We fast approach the big day of the big meal,football games, and —for many— some awkward and/or contentious conversation. The different generations and different branches of the family tree pick this day to come together and, well... sometimes they differ. I was at first tempted to mark the day here by once again posting the lyrics to the great Lou and Peter Berryman song "Uncle Dave's Grace" just to poke some fun at the idea. The song tells the sad story of the time Dave is given the honors and with each blessing of the table he cites also the plight of the oppressed and the crimes of society that rendered them. From "grapes in my wine" picked by hunched back laborers to the salad bowl "hacked out of tropical trees" I've always enjoyed the deadpan comedy of the narrator as he notes each of Uncle Dave's many laudable ethical observations, folded so neatly into his prayer, as they slowly drain celebration from the feast —until with the last verse:
We felt so guilty when he was all through
It seemed there was one of two things we could do
Live without food, in the nude, in a cave,
Or next year have someone say grace besides Dave.
But putting that song forward put me in mind of another take on the subject of differences I've been mulling lately. Laughing at the differences that might arise over the dinner table might be one approach, but we all know I like to fancy myself a champion of reasoned debate. I don't mean to dismiss the importance of real differences we might have with one another. I don't mean to tell folks to shy away from issues and considerations that are important to them. But I do want to share the interview I heard a while back with Anthony Appiah on the radio program, On Being.
Appiah talks about the idea of "siddling up to difference" as a way, not of avoiding issues and differences, but as a way of approaching them with some other goal in mind, beyond contest. First you find that place where you can recognize the other as essentially human (thus, possibly flawed) —and you recognize the same in yourself and in your own views. Maybe across a table is such a place for that mutual recognition. Towards the end of the Appiah interview you find yourself gathered around a supper table (Julia Childs' table no less):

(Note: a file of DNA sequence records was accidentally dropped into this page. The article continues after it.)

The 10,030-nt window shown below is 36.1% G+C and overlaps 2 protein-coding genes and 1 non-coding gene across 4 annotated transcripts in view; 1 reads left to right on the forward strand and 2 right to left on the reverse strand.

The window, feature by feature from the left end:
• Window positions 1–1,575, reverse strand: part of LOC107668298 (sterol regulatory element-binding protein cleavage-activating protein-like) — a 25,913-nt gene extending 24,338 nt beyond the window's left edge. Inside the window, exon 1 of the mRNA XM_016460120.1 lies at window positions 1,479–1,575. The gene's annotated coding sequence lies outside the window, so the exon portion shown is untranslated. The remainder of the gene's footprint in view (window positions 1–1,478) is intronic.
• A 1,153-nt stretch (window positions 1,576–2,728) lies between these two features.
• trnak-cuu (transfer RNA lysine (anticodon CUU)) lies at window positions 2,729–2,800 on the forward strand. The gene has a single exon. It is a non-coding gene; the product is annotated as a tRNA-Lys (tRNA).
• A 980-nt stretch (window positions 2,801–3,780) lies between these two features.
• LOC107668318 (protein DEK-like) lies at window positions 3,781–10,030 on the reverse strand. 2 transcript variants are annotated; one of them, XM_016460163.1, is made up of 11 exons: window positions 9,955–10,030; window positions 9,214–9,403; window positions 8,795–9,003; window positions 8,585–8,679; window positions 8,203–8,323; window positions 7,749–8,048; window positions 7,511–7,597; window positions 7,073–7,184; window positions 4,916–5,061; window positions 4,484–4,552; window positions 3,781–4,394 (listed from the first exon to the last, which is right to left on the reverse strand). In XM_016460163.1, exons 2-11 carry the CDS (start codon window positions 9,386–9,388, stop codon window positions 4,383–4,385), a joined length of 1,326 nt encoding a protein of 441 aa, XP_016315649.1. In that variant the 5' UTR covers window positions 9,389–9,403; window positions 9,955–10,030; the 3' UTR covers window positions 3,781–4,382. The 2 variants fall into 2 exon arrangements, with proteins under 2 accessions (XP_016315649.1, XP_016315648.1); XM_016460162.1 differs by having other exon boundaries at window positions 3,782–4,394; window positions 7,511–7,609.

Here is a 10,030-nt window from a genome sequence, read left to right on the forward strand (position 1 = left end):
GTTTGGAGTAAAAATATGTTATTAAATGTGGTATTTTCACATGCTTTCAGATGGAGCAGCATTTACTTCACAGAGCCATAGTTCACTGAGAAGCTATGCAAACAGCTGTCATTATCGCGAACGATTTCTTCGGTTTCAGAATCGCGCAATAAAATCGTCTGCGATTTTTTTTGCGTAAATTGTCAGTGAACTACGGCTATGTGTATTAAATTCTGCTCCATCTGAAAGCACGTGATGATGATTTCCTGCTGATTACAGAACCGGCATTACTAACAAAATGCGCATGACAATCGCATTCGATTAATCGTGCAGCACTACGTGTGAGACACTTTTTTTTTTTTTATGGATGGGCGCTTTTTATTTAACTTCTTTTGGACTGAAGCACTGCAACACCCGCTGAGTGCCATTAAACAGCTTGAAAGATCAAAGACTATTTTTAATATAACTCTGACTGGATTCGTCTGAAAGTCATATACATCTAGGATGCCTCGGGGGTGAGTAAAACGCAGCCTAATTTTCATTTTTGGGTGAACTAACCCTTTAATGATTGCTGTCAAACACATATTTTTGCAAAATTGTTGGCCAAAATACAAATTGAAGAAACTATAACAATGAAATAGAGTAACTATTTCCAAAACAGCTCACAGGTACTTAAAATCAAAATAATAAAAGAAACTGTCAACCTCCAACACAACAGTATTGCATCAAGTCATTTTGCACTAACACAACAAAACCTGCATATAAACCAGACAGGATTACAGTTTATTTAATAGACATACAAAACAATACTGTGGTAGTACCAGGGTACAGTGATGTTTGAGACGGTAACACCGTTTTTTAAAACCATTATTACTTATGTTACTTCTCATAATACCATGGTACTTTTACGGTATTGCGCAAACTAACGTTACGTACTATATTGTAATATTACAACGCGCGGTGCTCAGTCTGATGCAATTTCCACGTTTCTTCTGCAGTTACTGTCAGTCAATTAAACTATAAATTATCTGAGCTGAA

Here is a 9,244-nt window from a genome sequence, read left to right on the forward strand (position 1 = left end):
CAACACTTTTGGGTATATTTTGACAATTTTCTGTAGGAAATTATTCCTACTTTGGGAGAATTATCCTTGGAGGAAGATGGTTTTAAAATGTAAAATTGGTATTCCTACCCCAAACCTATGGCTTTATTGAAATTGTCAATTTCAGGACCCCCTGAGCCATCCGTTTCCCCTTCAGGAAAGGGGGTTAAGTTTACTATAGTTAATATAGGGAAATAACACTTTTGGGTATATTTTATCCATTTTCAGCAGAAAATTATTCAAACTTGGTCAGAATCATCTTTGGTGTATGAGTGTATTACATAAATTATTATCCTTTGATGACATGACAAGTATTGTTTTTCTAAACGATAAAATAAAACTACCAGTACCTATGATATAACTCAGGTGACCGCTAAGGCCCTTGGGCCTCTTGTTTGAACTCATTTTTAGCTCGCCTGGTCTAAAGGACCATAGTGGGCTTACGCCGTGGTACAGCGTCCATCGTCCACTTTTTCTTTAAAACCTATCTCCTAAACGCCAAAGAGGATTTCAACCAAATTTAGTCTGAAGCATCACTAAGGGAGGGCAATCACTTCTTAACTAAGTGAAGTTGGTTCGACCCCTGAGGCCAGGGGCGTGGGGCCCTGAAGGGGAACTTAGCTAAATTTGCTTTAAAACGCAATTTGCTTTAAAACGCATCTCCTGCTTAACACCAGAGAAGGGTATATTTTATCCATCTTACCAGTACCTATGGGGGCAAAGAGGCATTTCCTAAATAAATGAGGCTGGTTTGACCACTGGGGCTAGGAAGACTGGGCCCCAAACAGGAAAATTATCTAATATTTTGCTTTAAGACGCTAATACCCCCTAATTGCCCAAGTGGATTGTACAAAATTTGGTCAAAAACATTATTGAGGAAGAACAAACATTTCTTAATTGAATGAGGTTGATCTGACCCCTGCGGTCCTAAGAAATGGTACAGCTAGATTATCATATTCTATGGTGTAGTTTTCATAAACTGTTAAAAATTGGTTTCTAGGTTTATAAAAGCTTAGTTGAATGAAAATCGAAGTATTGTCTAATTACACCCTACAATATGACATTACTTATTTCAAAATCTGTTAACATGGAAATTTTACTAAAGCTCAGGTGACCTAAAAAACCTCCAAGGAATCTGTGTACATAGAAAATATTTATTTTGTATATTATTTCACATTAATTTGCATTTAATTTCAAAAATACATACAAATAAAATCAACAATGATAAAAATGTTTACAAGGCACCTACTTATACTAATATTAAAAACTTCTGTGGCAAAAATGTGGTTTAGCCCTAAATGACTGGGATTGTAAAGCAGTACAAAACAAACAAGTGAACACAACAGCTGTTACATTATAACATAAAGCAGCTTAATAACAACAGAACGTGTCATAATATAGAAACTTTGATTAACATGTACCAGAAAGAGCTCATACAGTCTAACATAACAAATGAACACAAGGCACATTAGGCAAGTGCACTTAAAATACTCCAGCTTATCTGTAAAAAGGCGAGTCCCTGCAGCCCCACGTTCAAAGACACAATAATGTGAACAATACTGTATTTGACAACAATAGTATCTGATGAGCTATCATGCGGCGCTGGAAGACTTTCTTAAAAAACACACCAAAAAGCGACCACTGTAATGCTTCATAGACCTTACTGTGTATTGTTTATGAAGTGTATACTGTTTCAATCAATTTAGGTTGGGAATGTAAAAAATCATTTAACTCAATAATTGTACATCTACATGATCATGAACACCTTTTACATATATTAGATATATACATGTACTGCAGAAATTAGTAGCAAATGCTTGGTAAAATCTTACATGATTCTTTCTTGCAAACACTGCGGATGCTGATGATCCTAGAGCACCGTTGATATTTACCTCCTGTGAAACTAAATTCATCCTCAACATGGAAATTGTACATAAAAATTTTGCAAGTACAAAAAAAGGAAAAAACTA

Mr. Appiah: ... As I say, I wish I spent more of my time around people that disagreed with me more about politics... years ago when I was living in Boston... Julia Childs. I forget when this was, but say this was about 10 or 15 years ago. She was older at that point and her husband had died. She was worried about the state of sort of race discussions in society. So what did she do, being Julia Childs, she summoned a group of people to come and have dinner and talk about it at her house in Cambridge. So there was kind of a mixed-race group around the table. You know, most of us can't do that. You can't just summon people.
Ms. Tippett: But we might be able to do our version of that.
Mr. Appiah: But we could do more of that. Look, one of the great privileges of a free society is that you don't have to spend all your time thinking about the government. So you can easily have a life in which you do almost nothing except vote to participate in the life of the republic. I understand why that is, but if we were to spend more of our time on the life of the republic not directly, you know, by focusing on having more and more political conversations in town halls and some, but by getting together with people in our communities and talking about these things in a way that brought us to a deeper understanding of each other, that would be well worth it, I think.
And the republic would work better because you would be thinking about Joe and Mary and not about conservative Republicans or liberal Democrats and you would know that you knew some awfully nice people who were, for some bizarre reason, not convinced that you are completely correct about every political question.
Amen to that... and pass the gravy.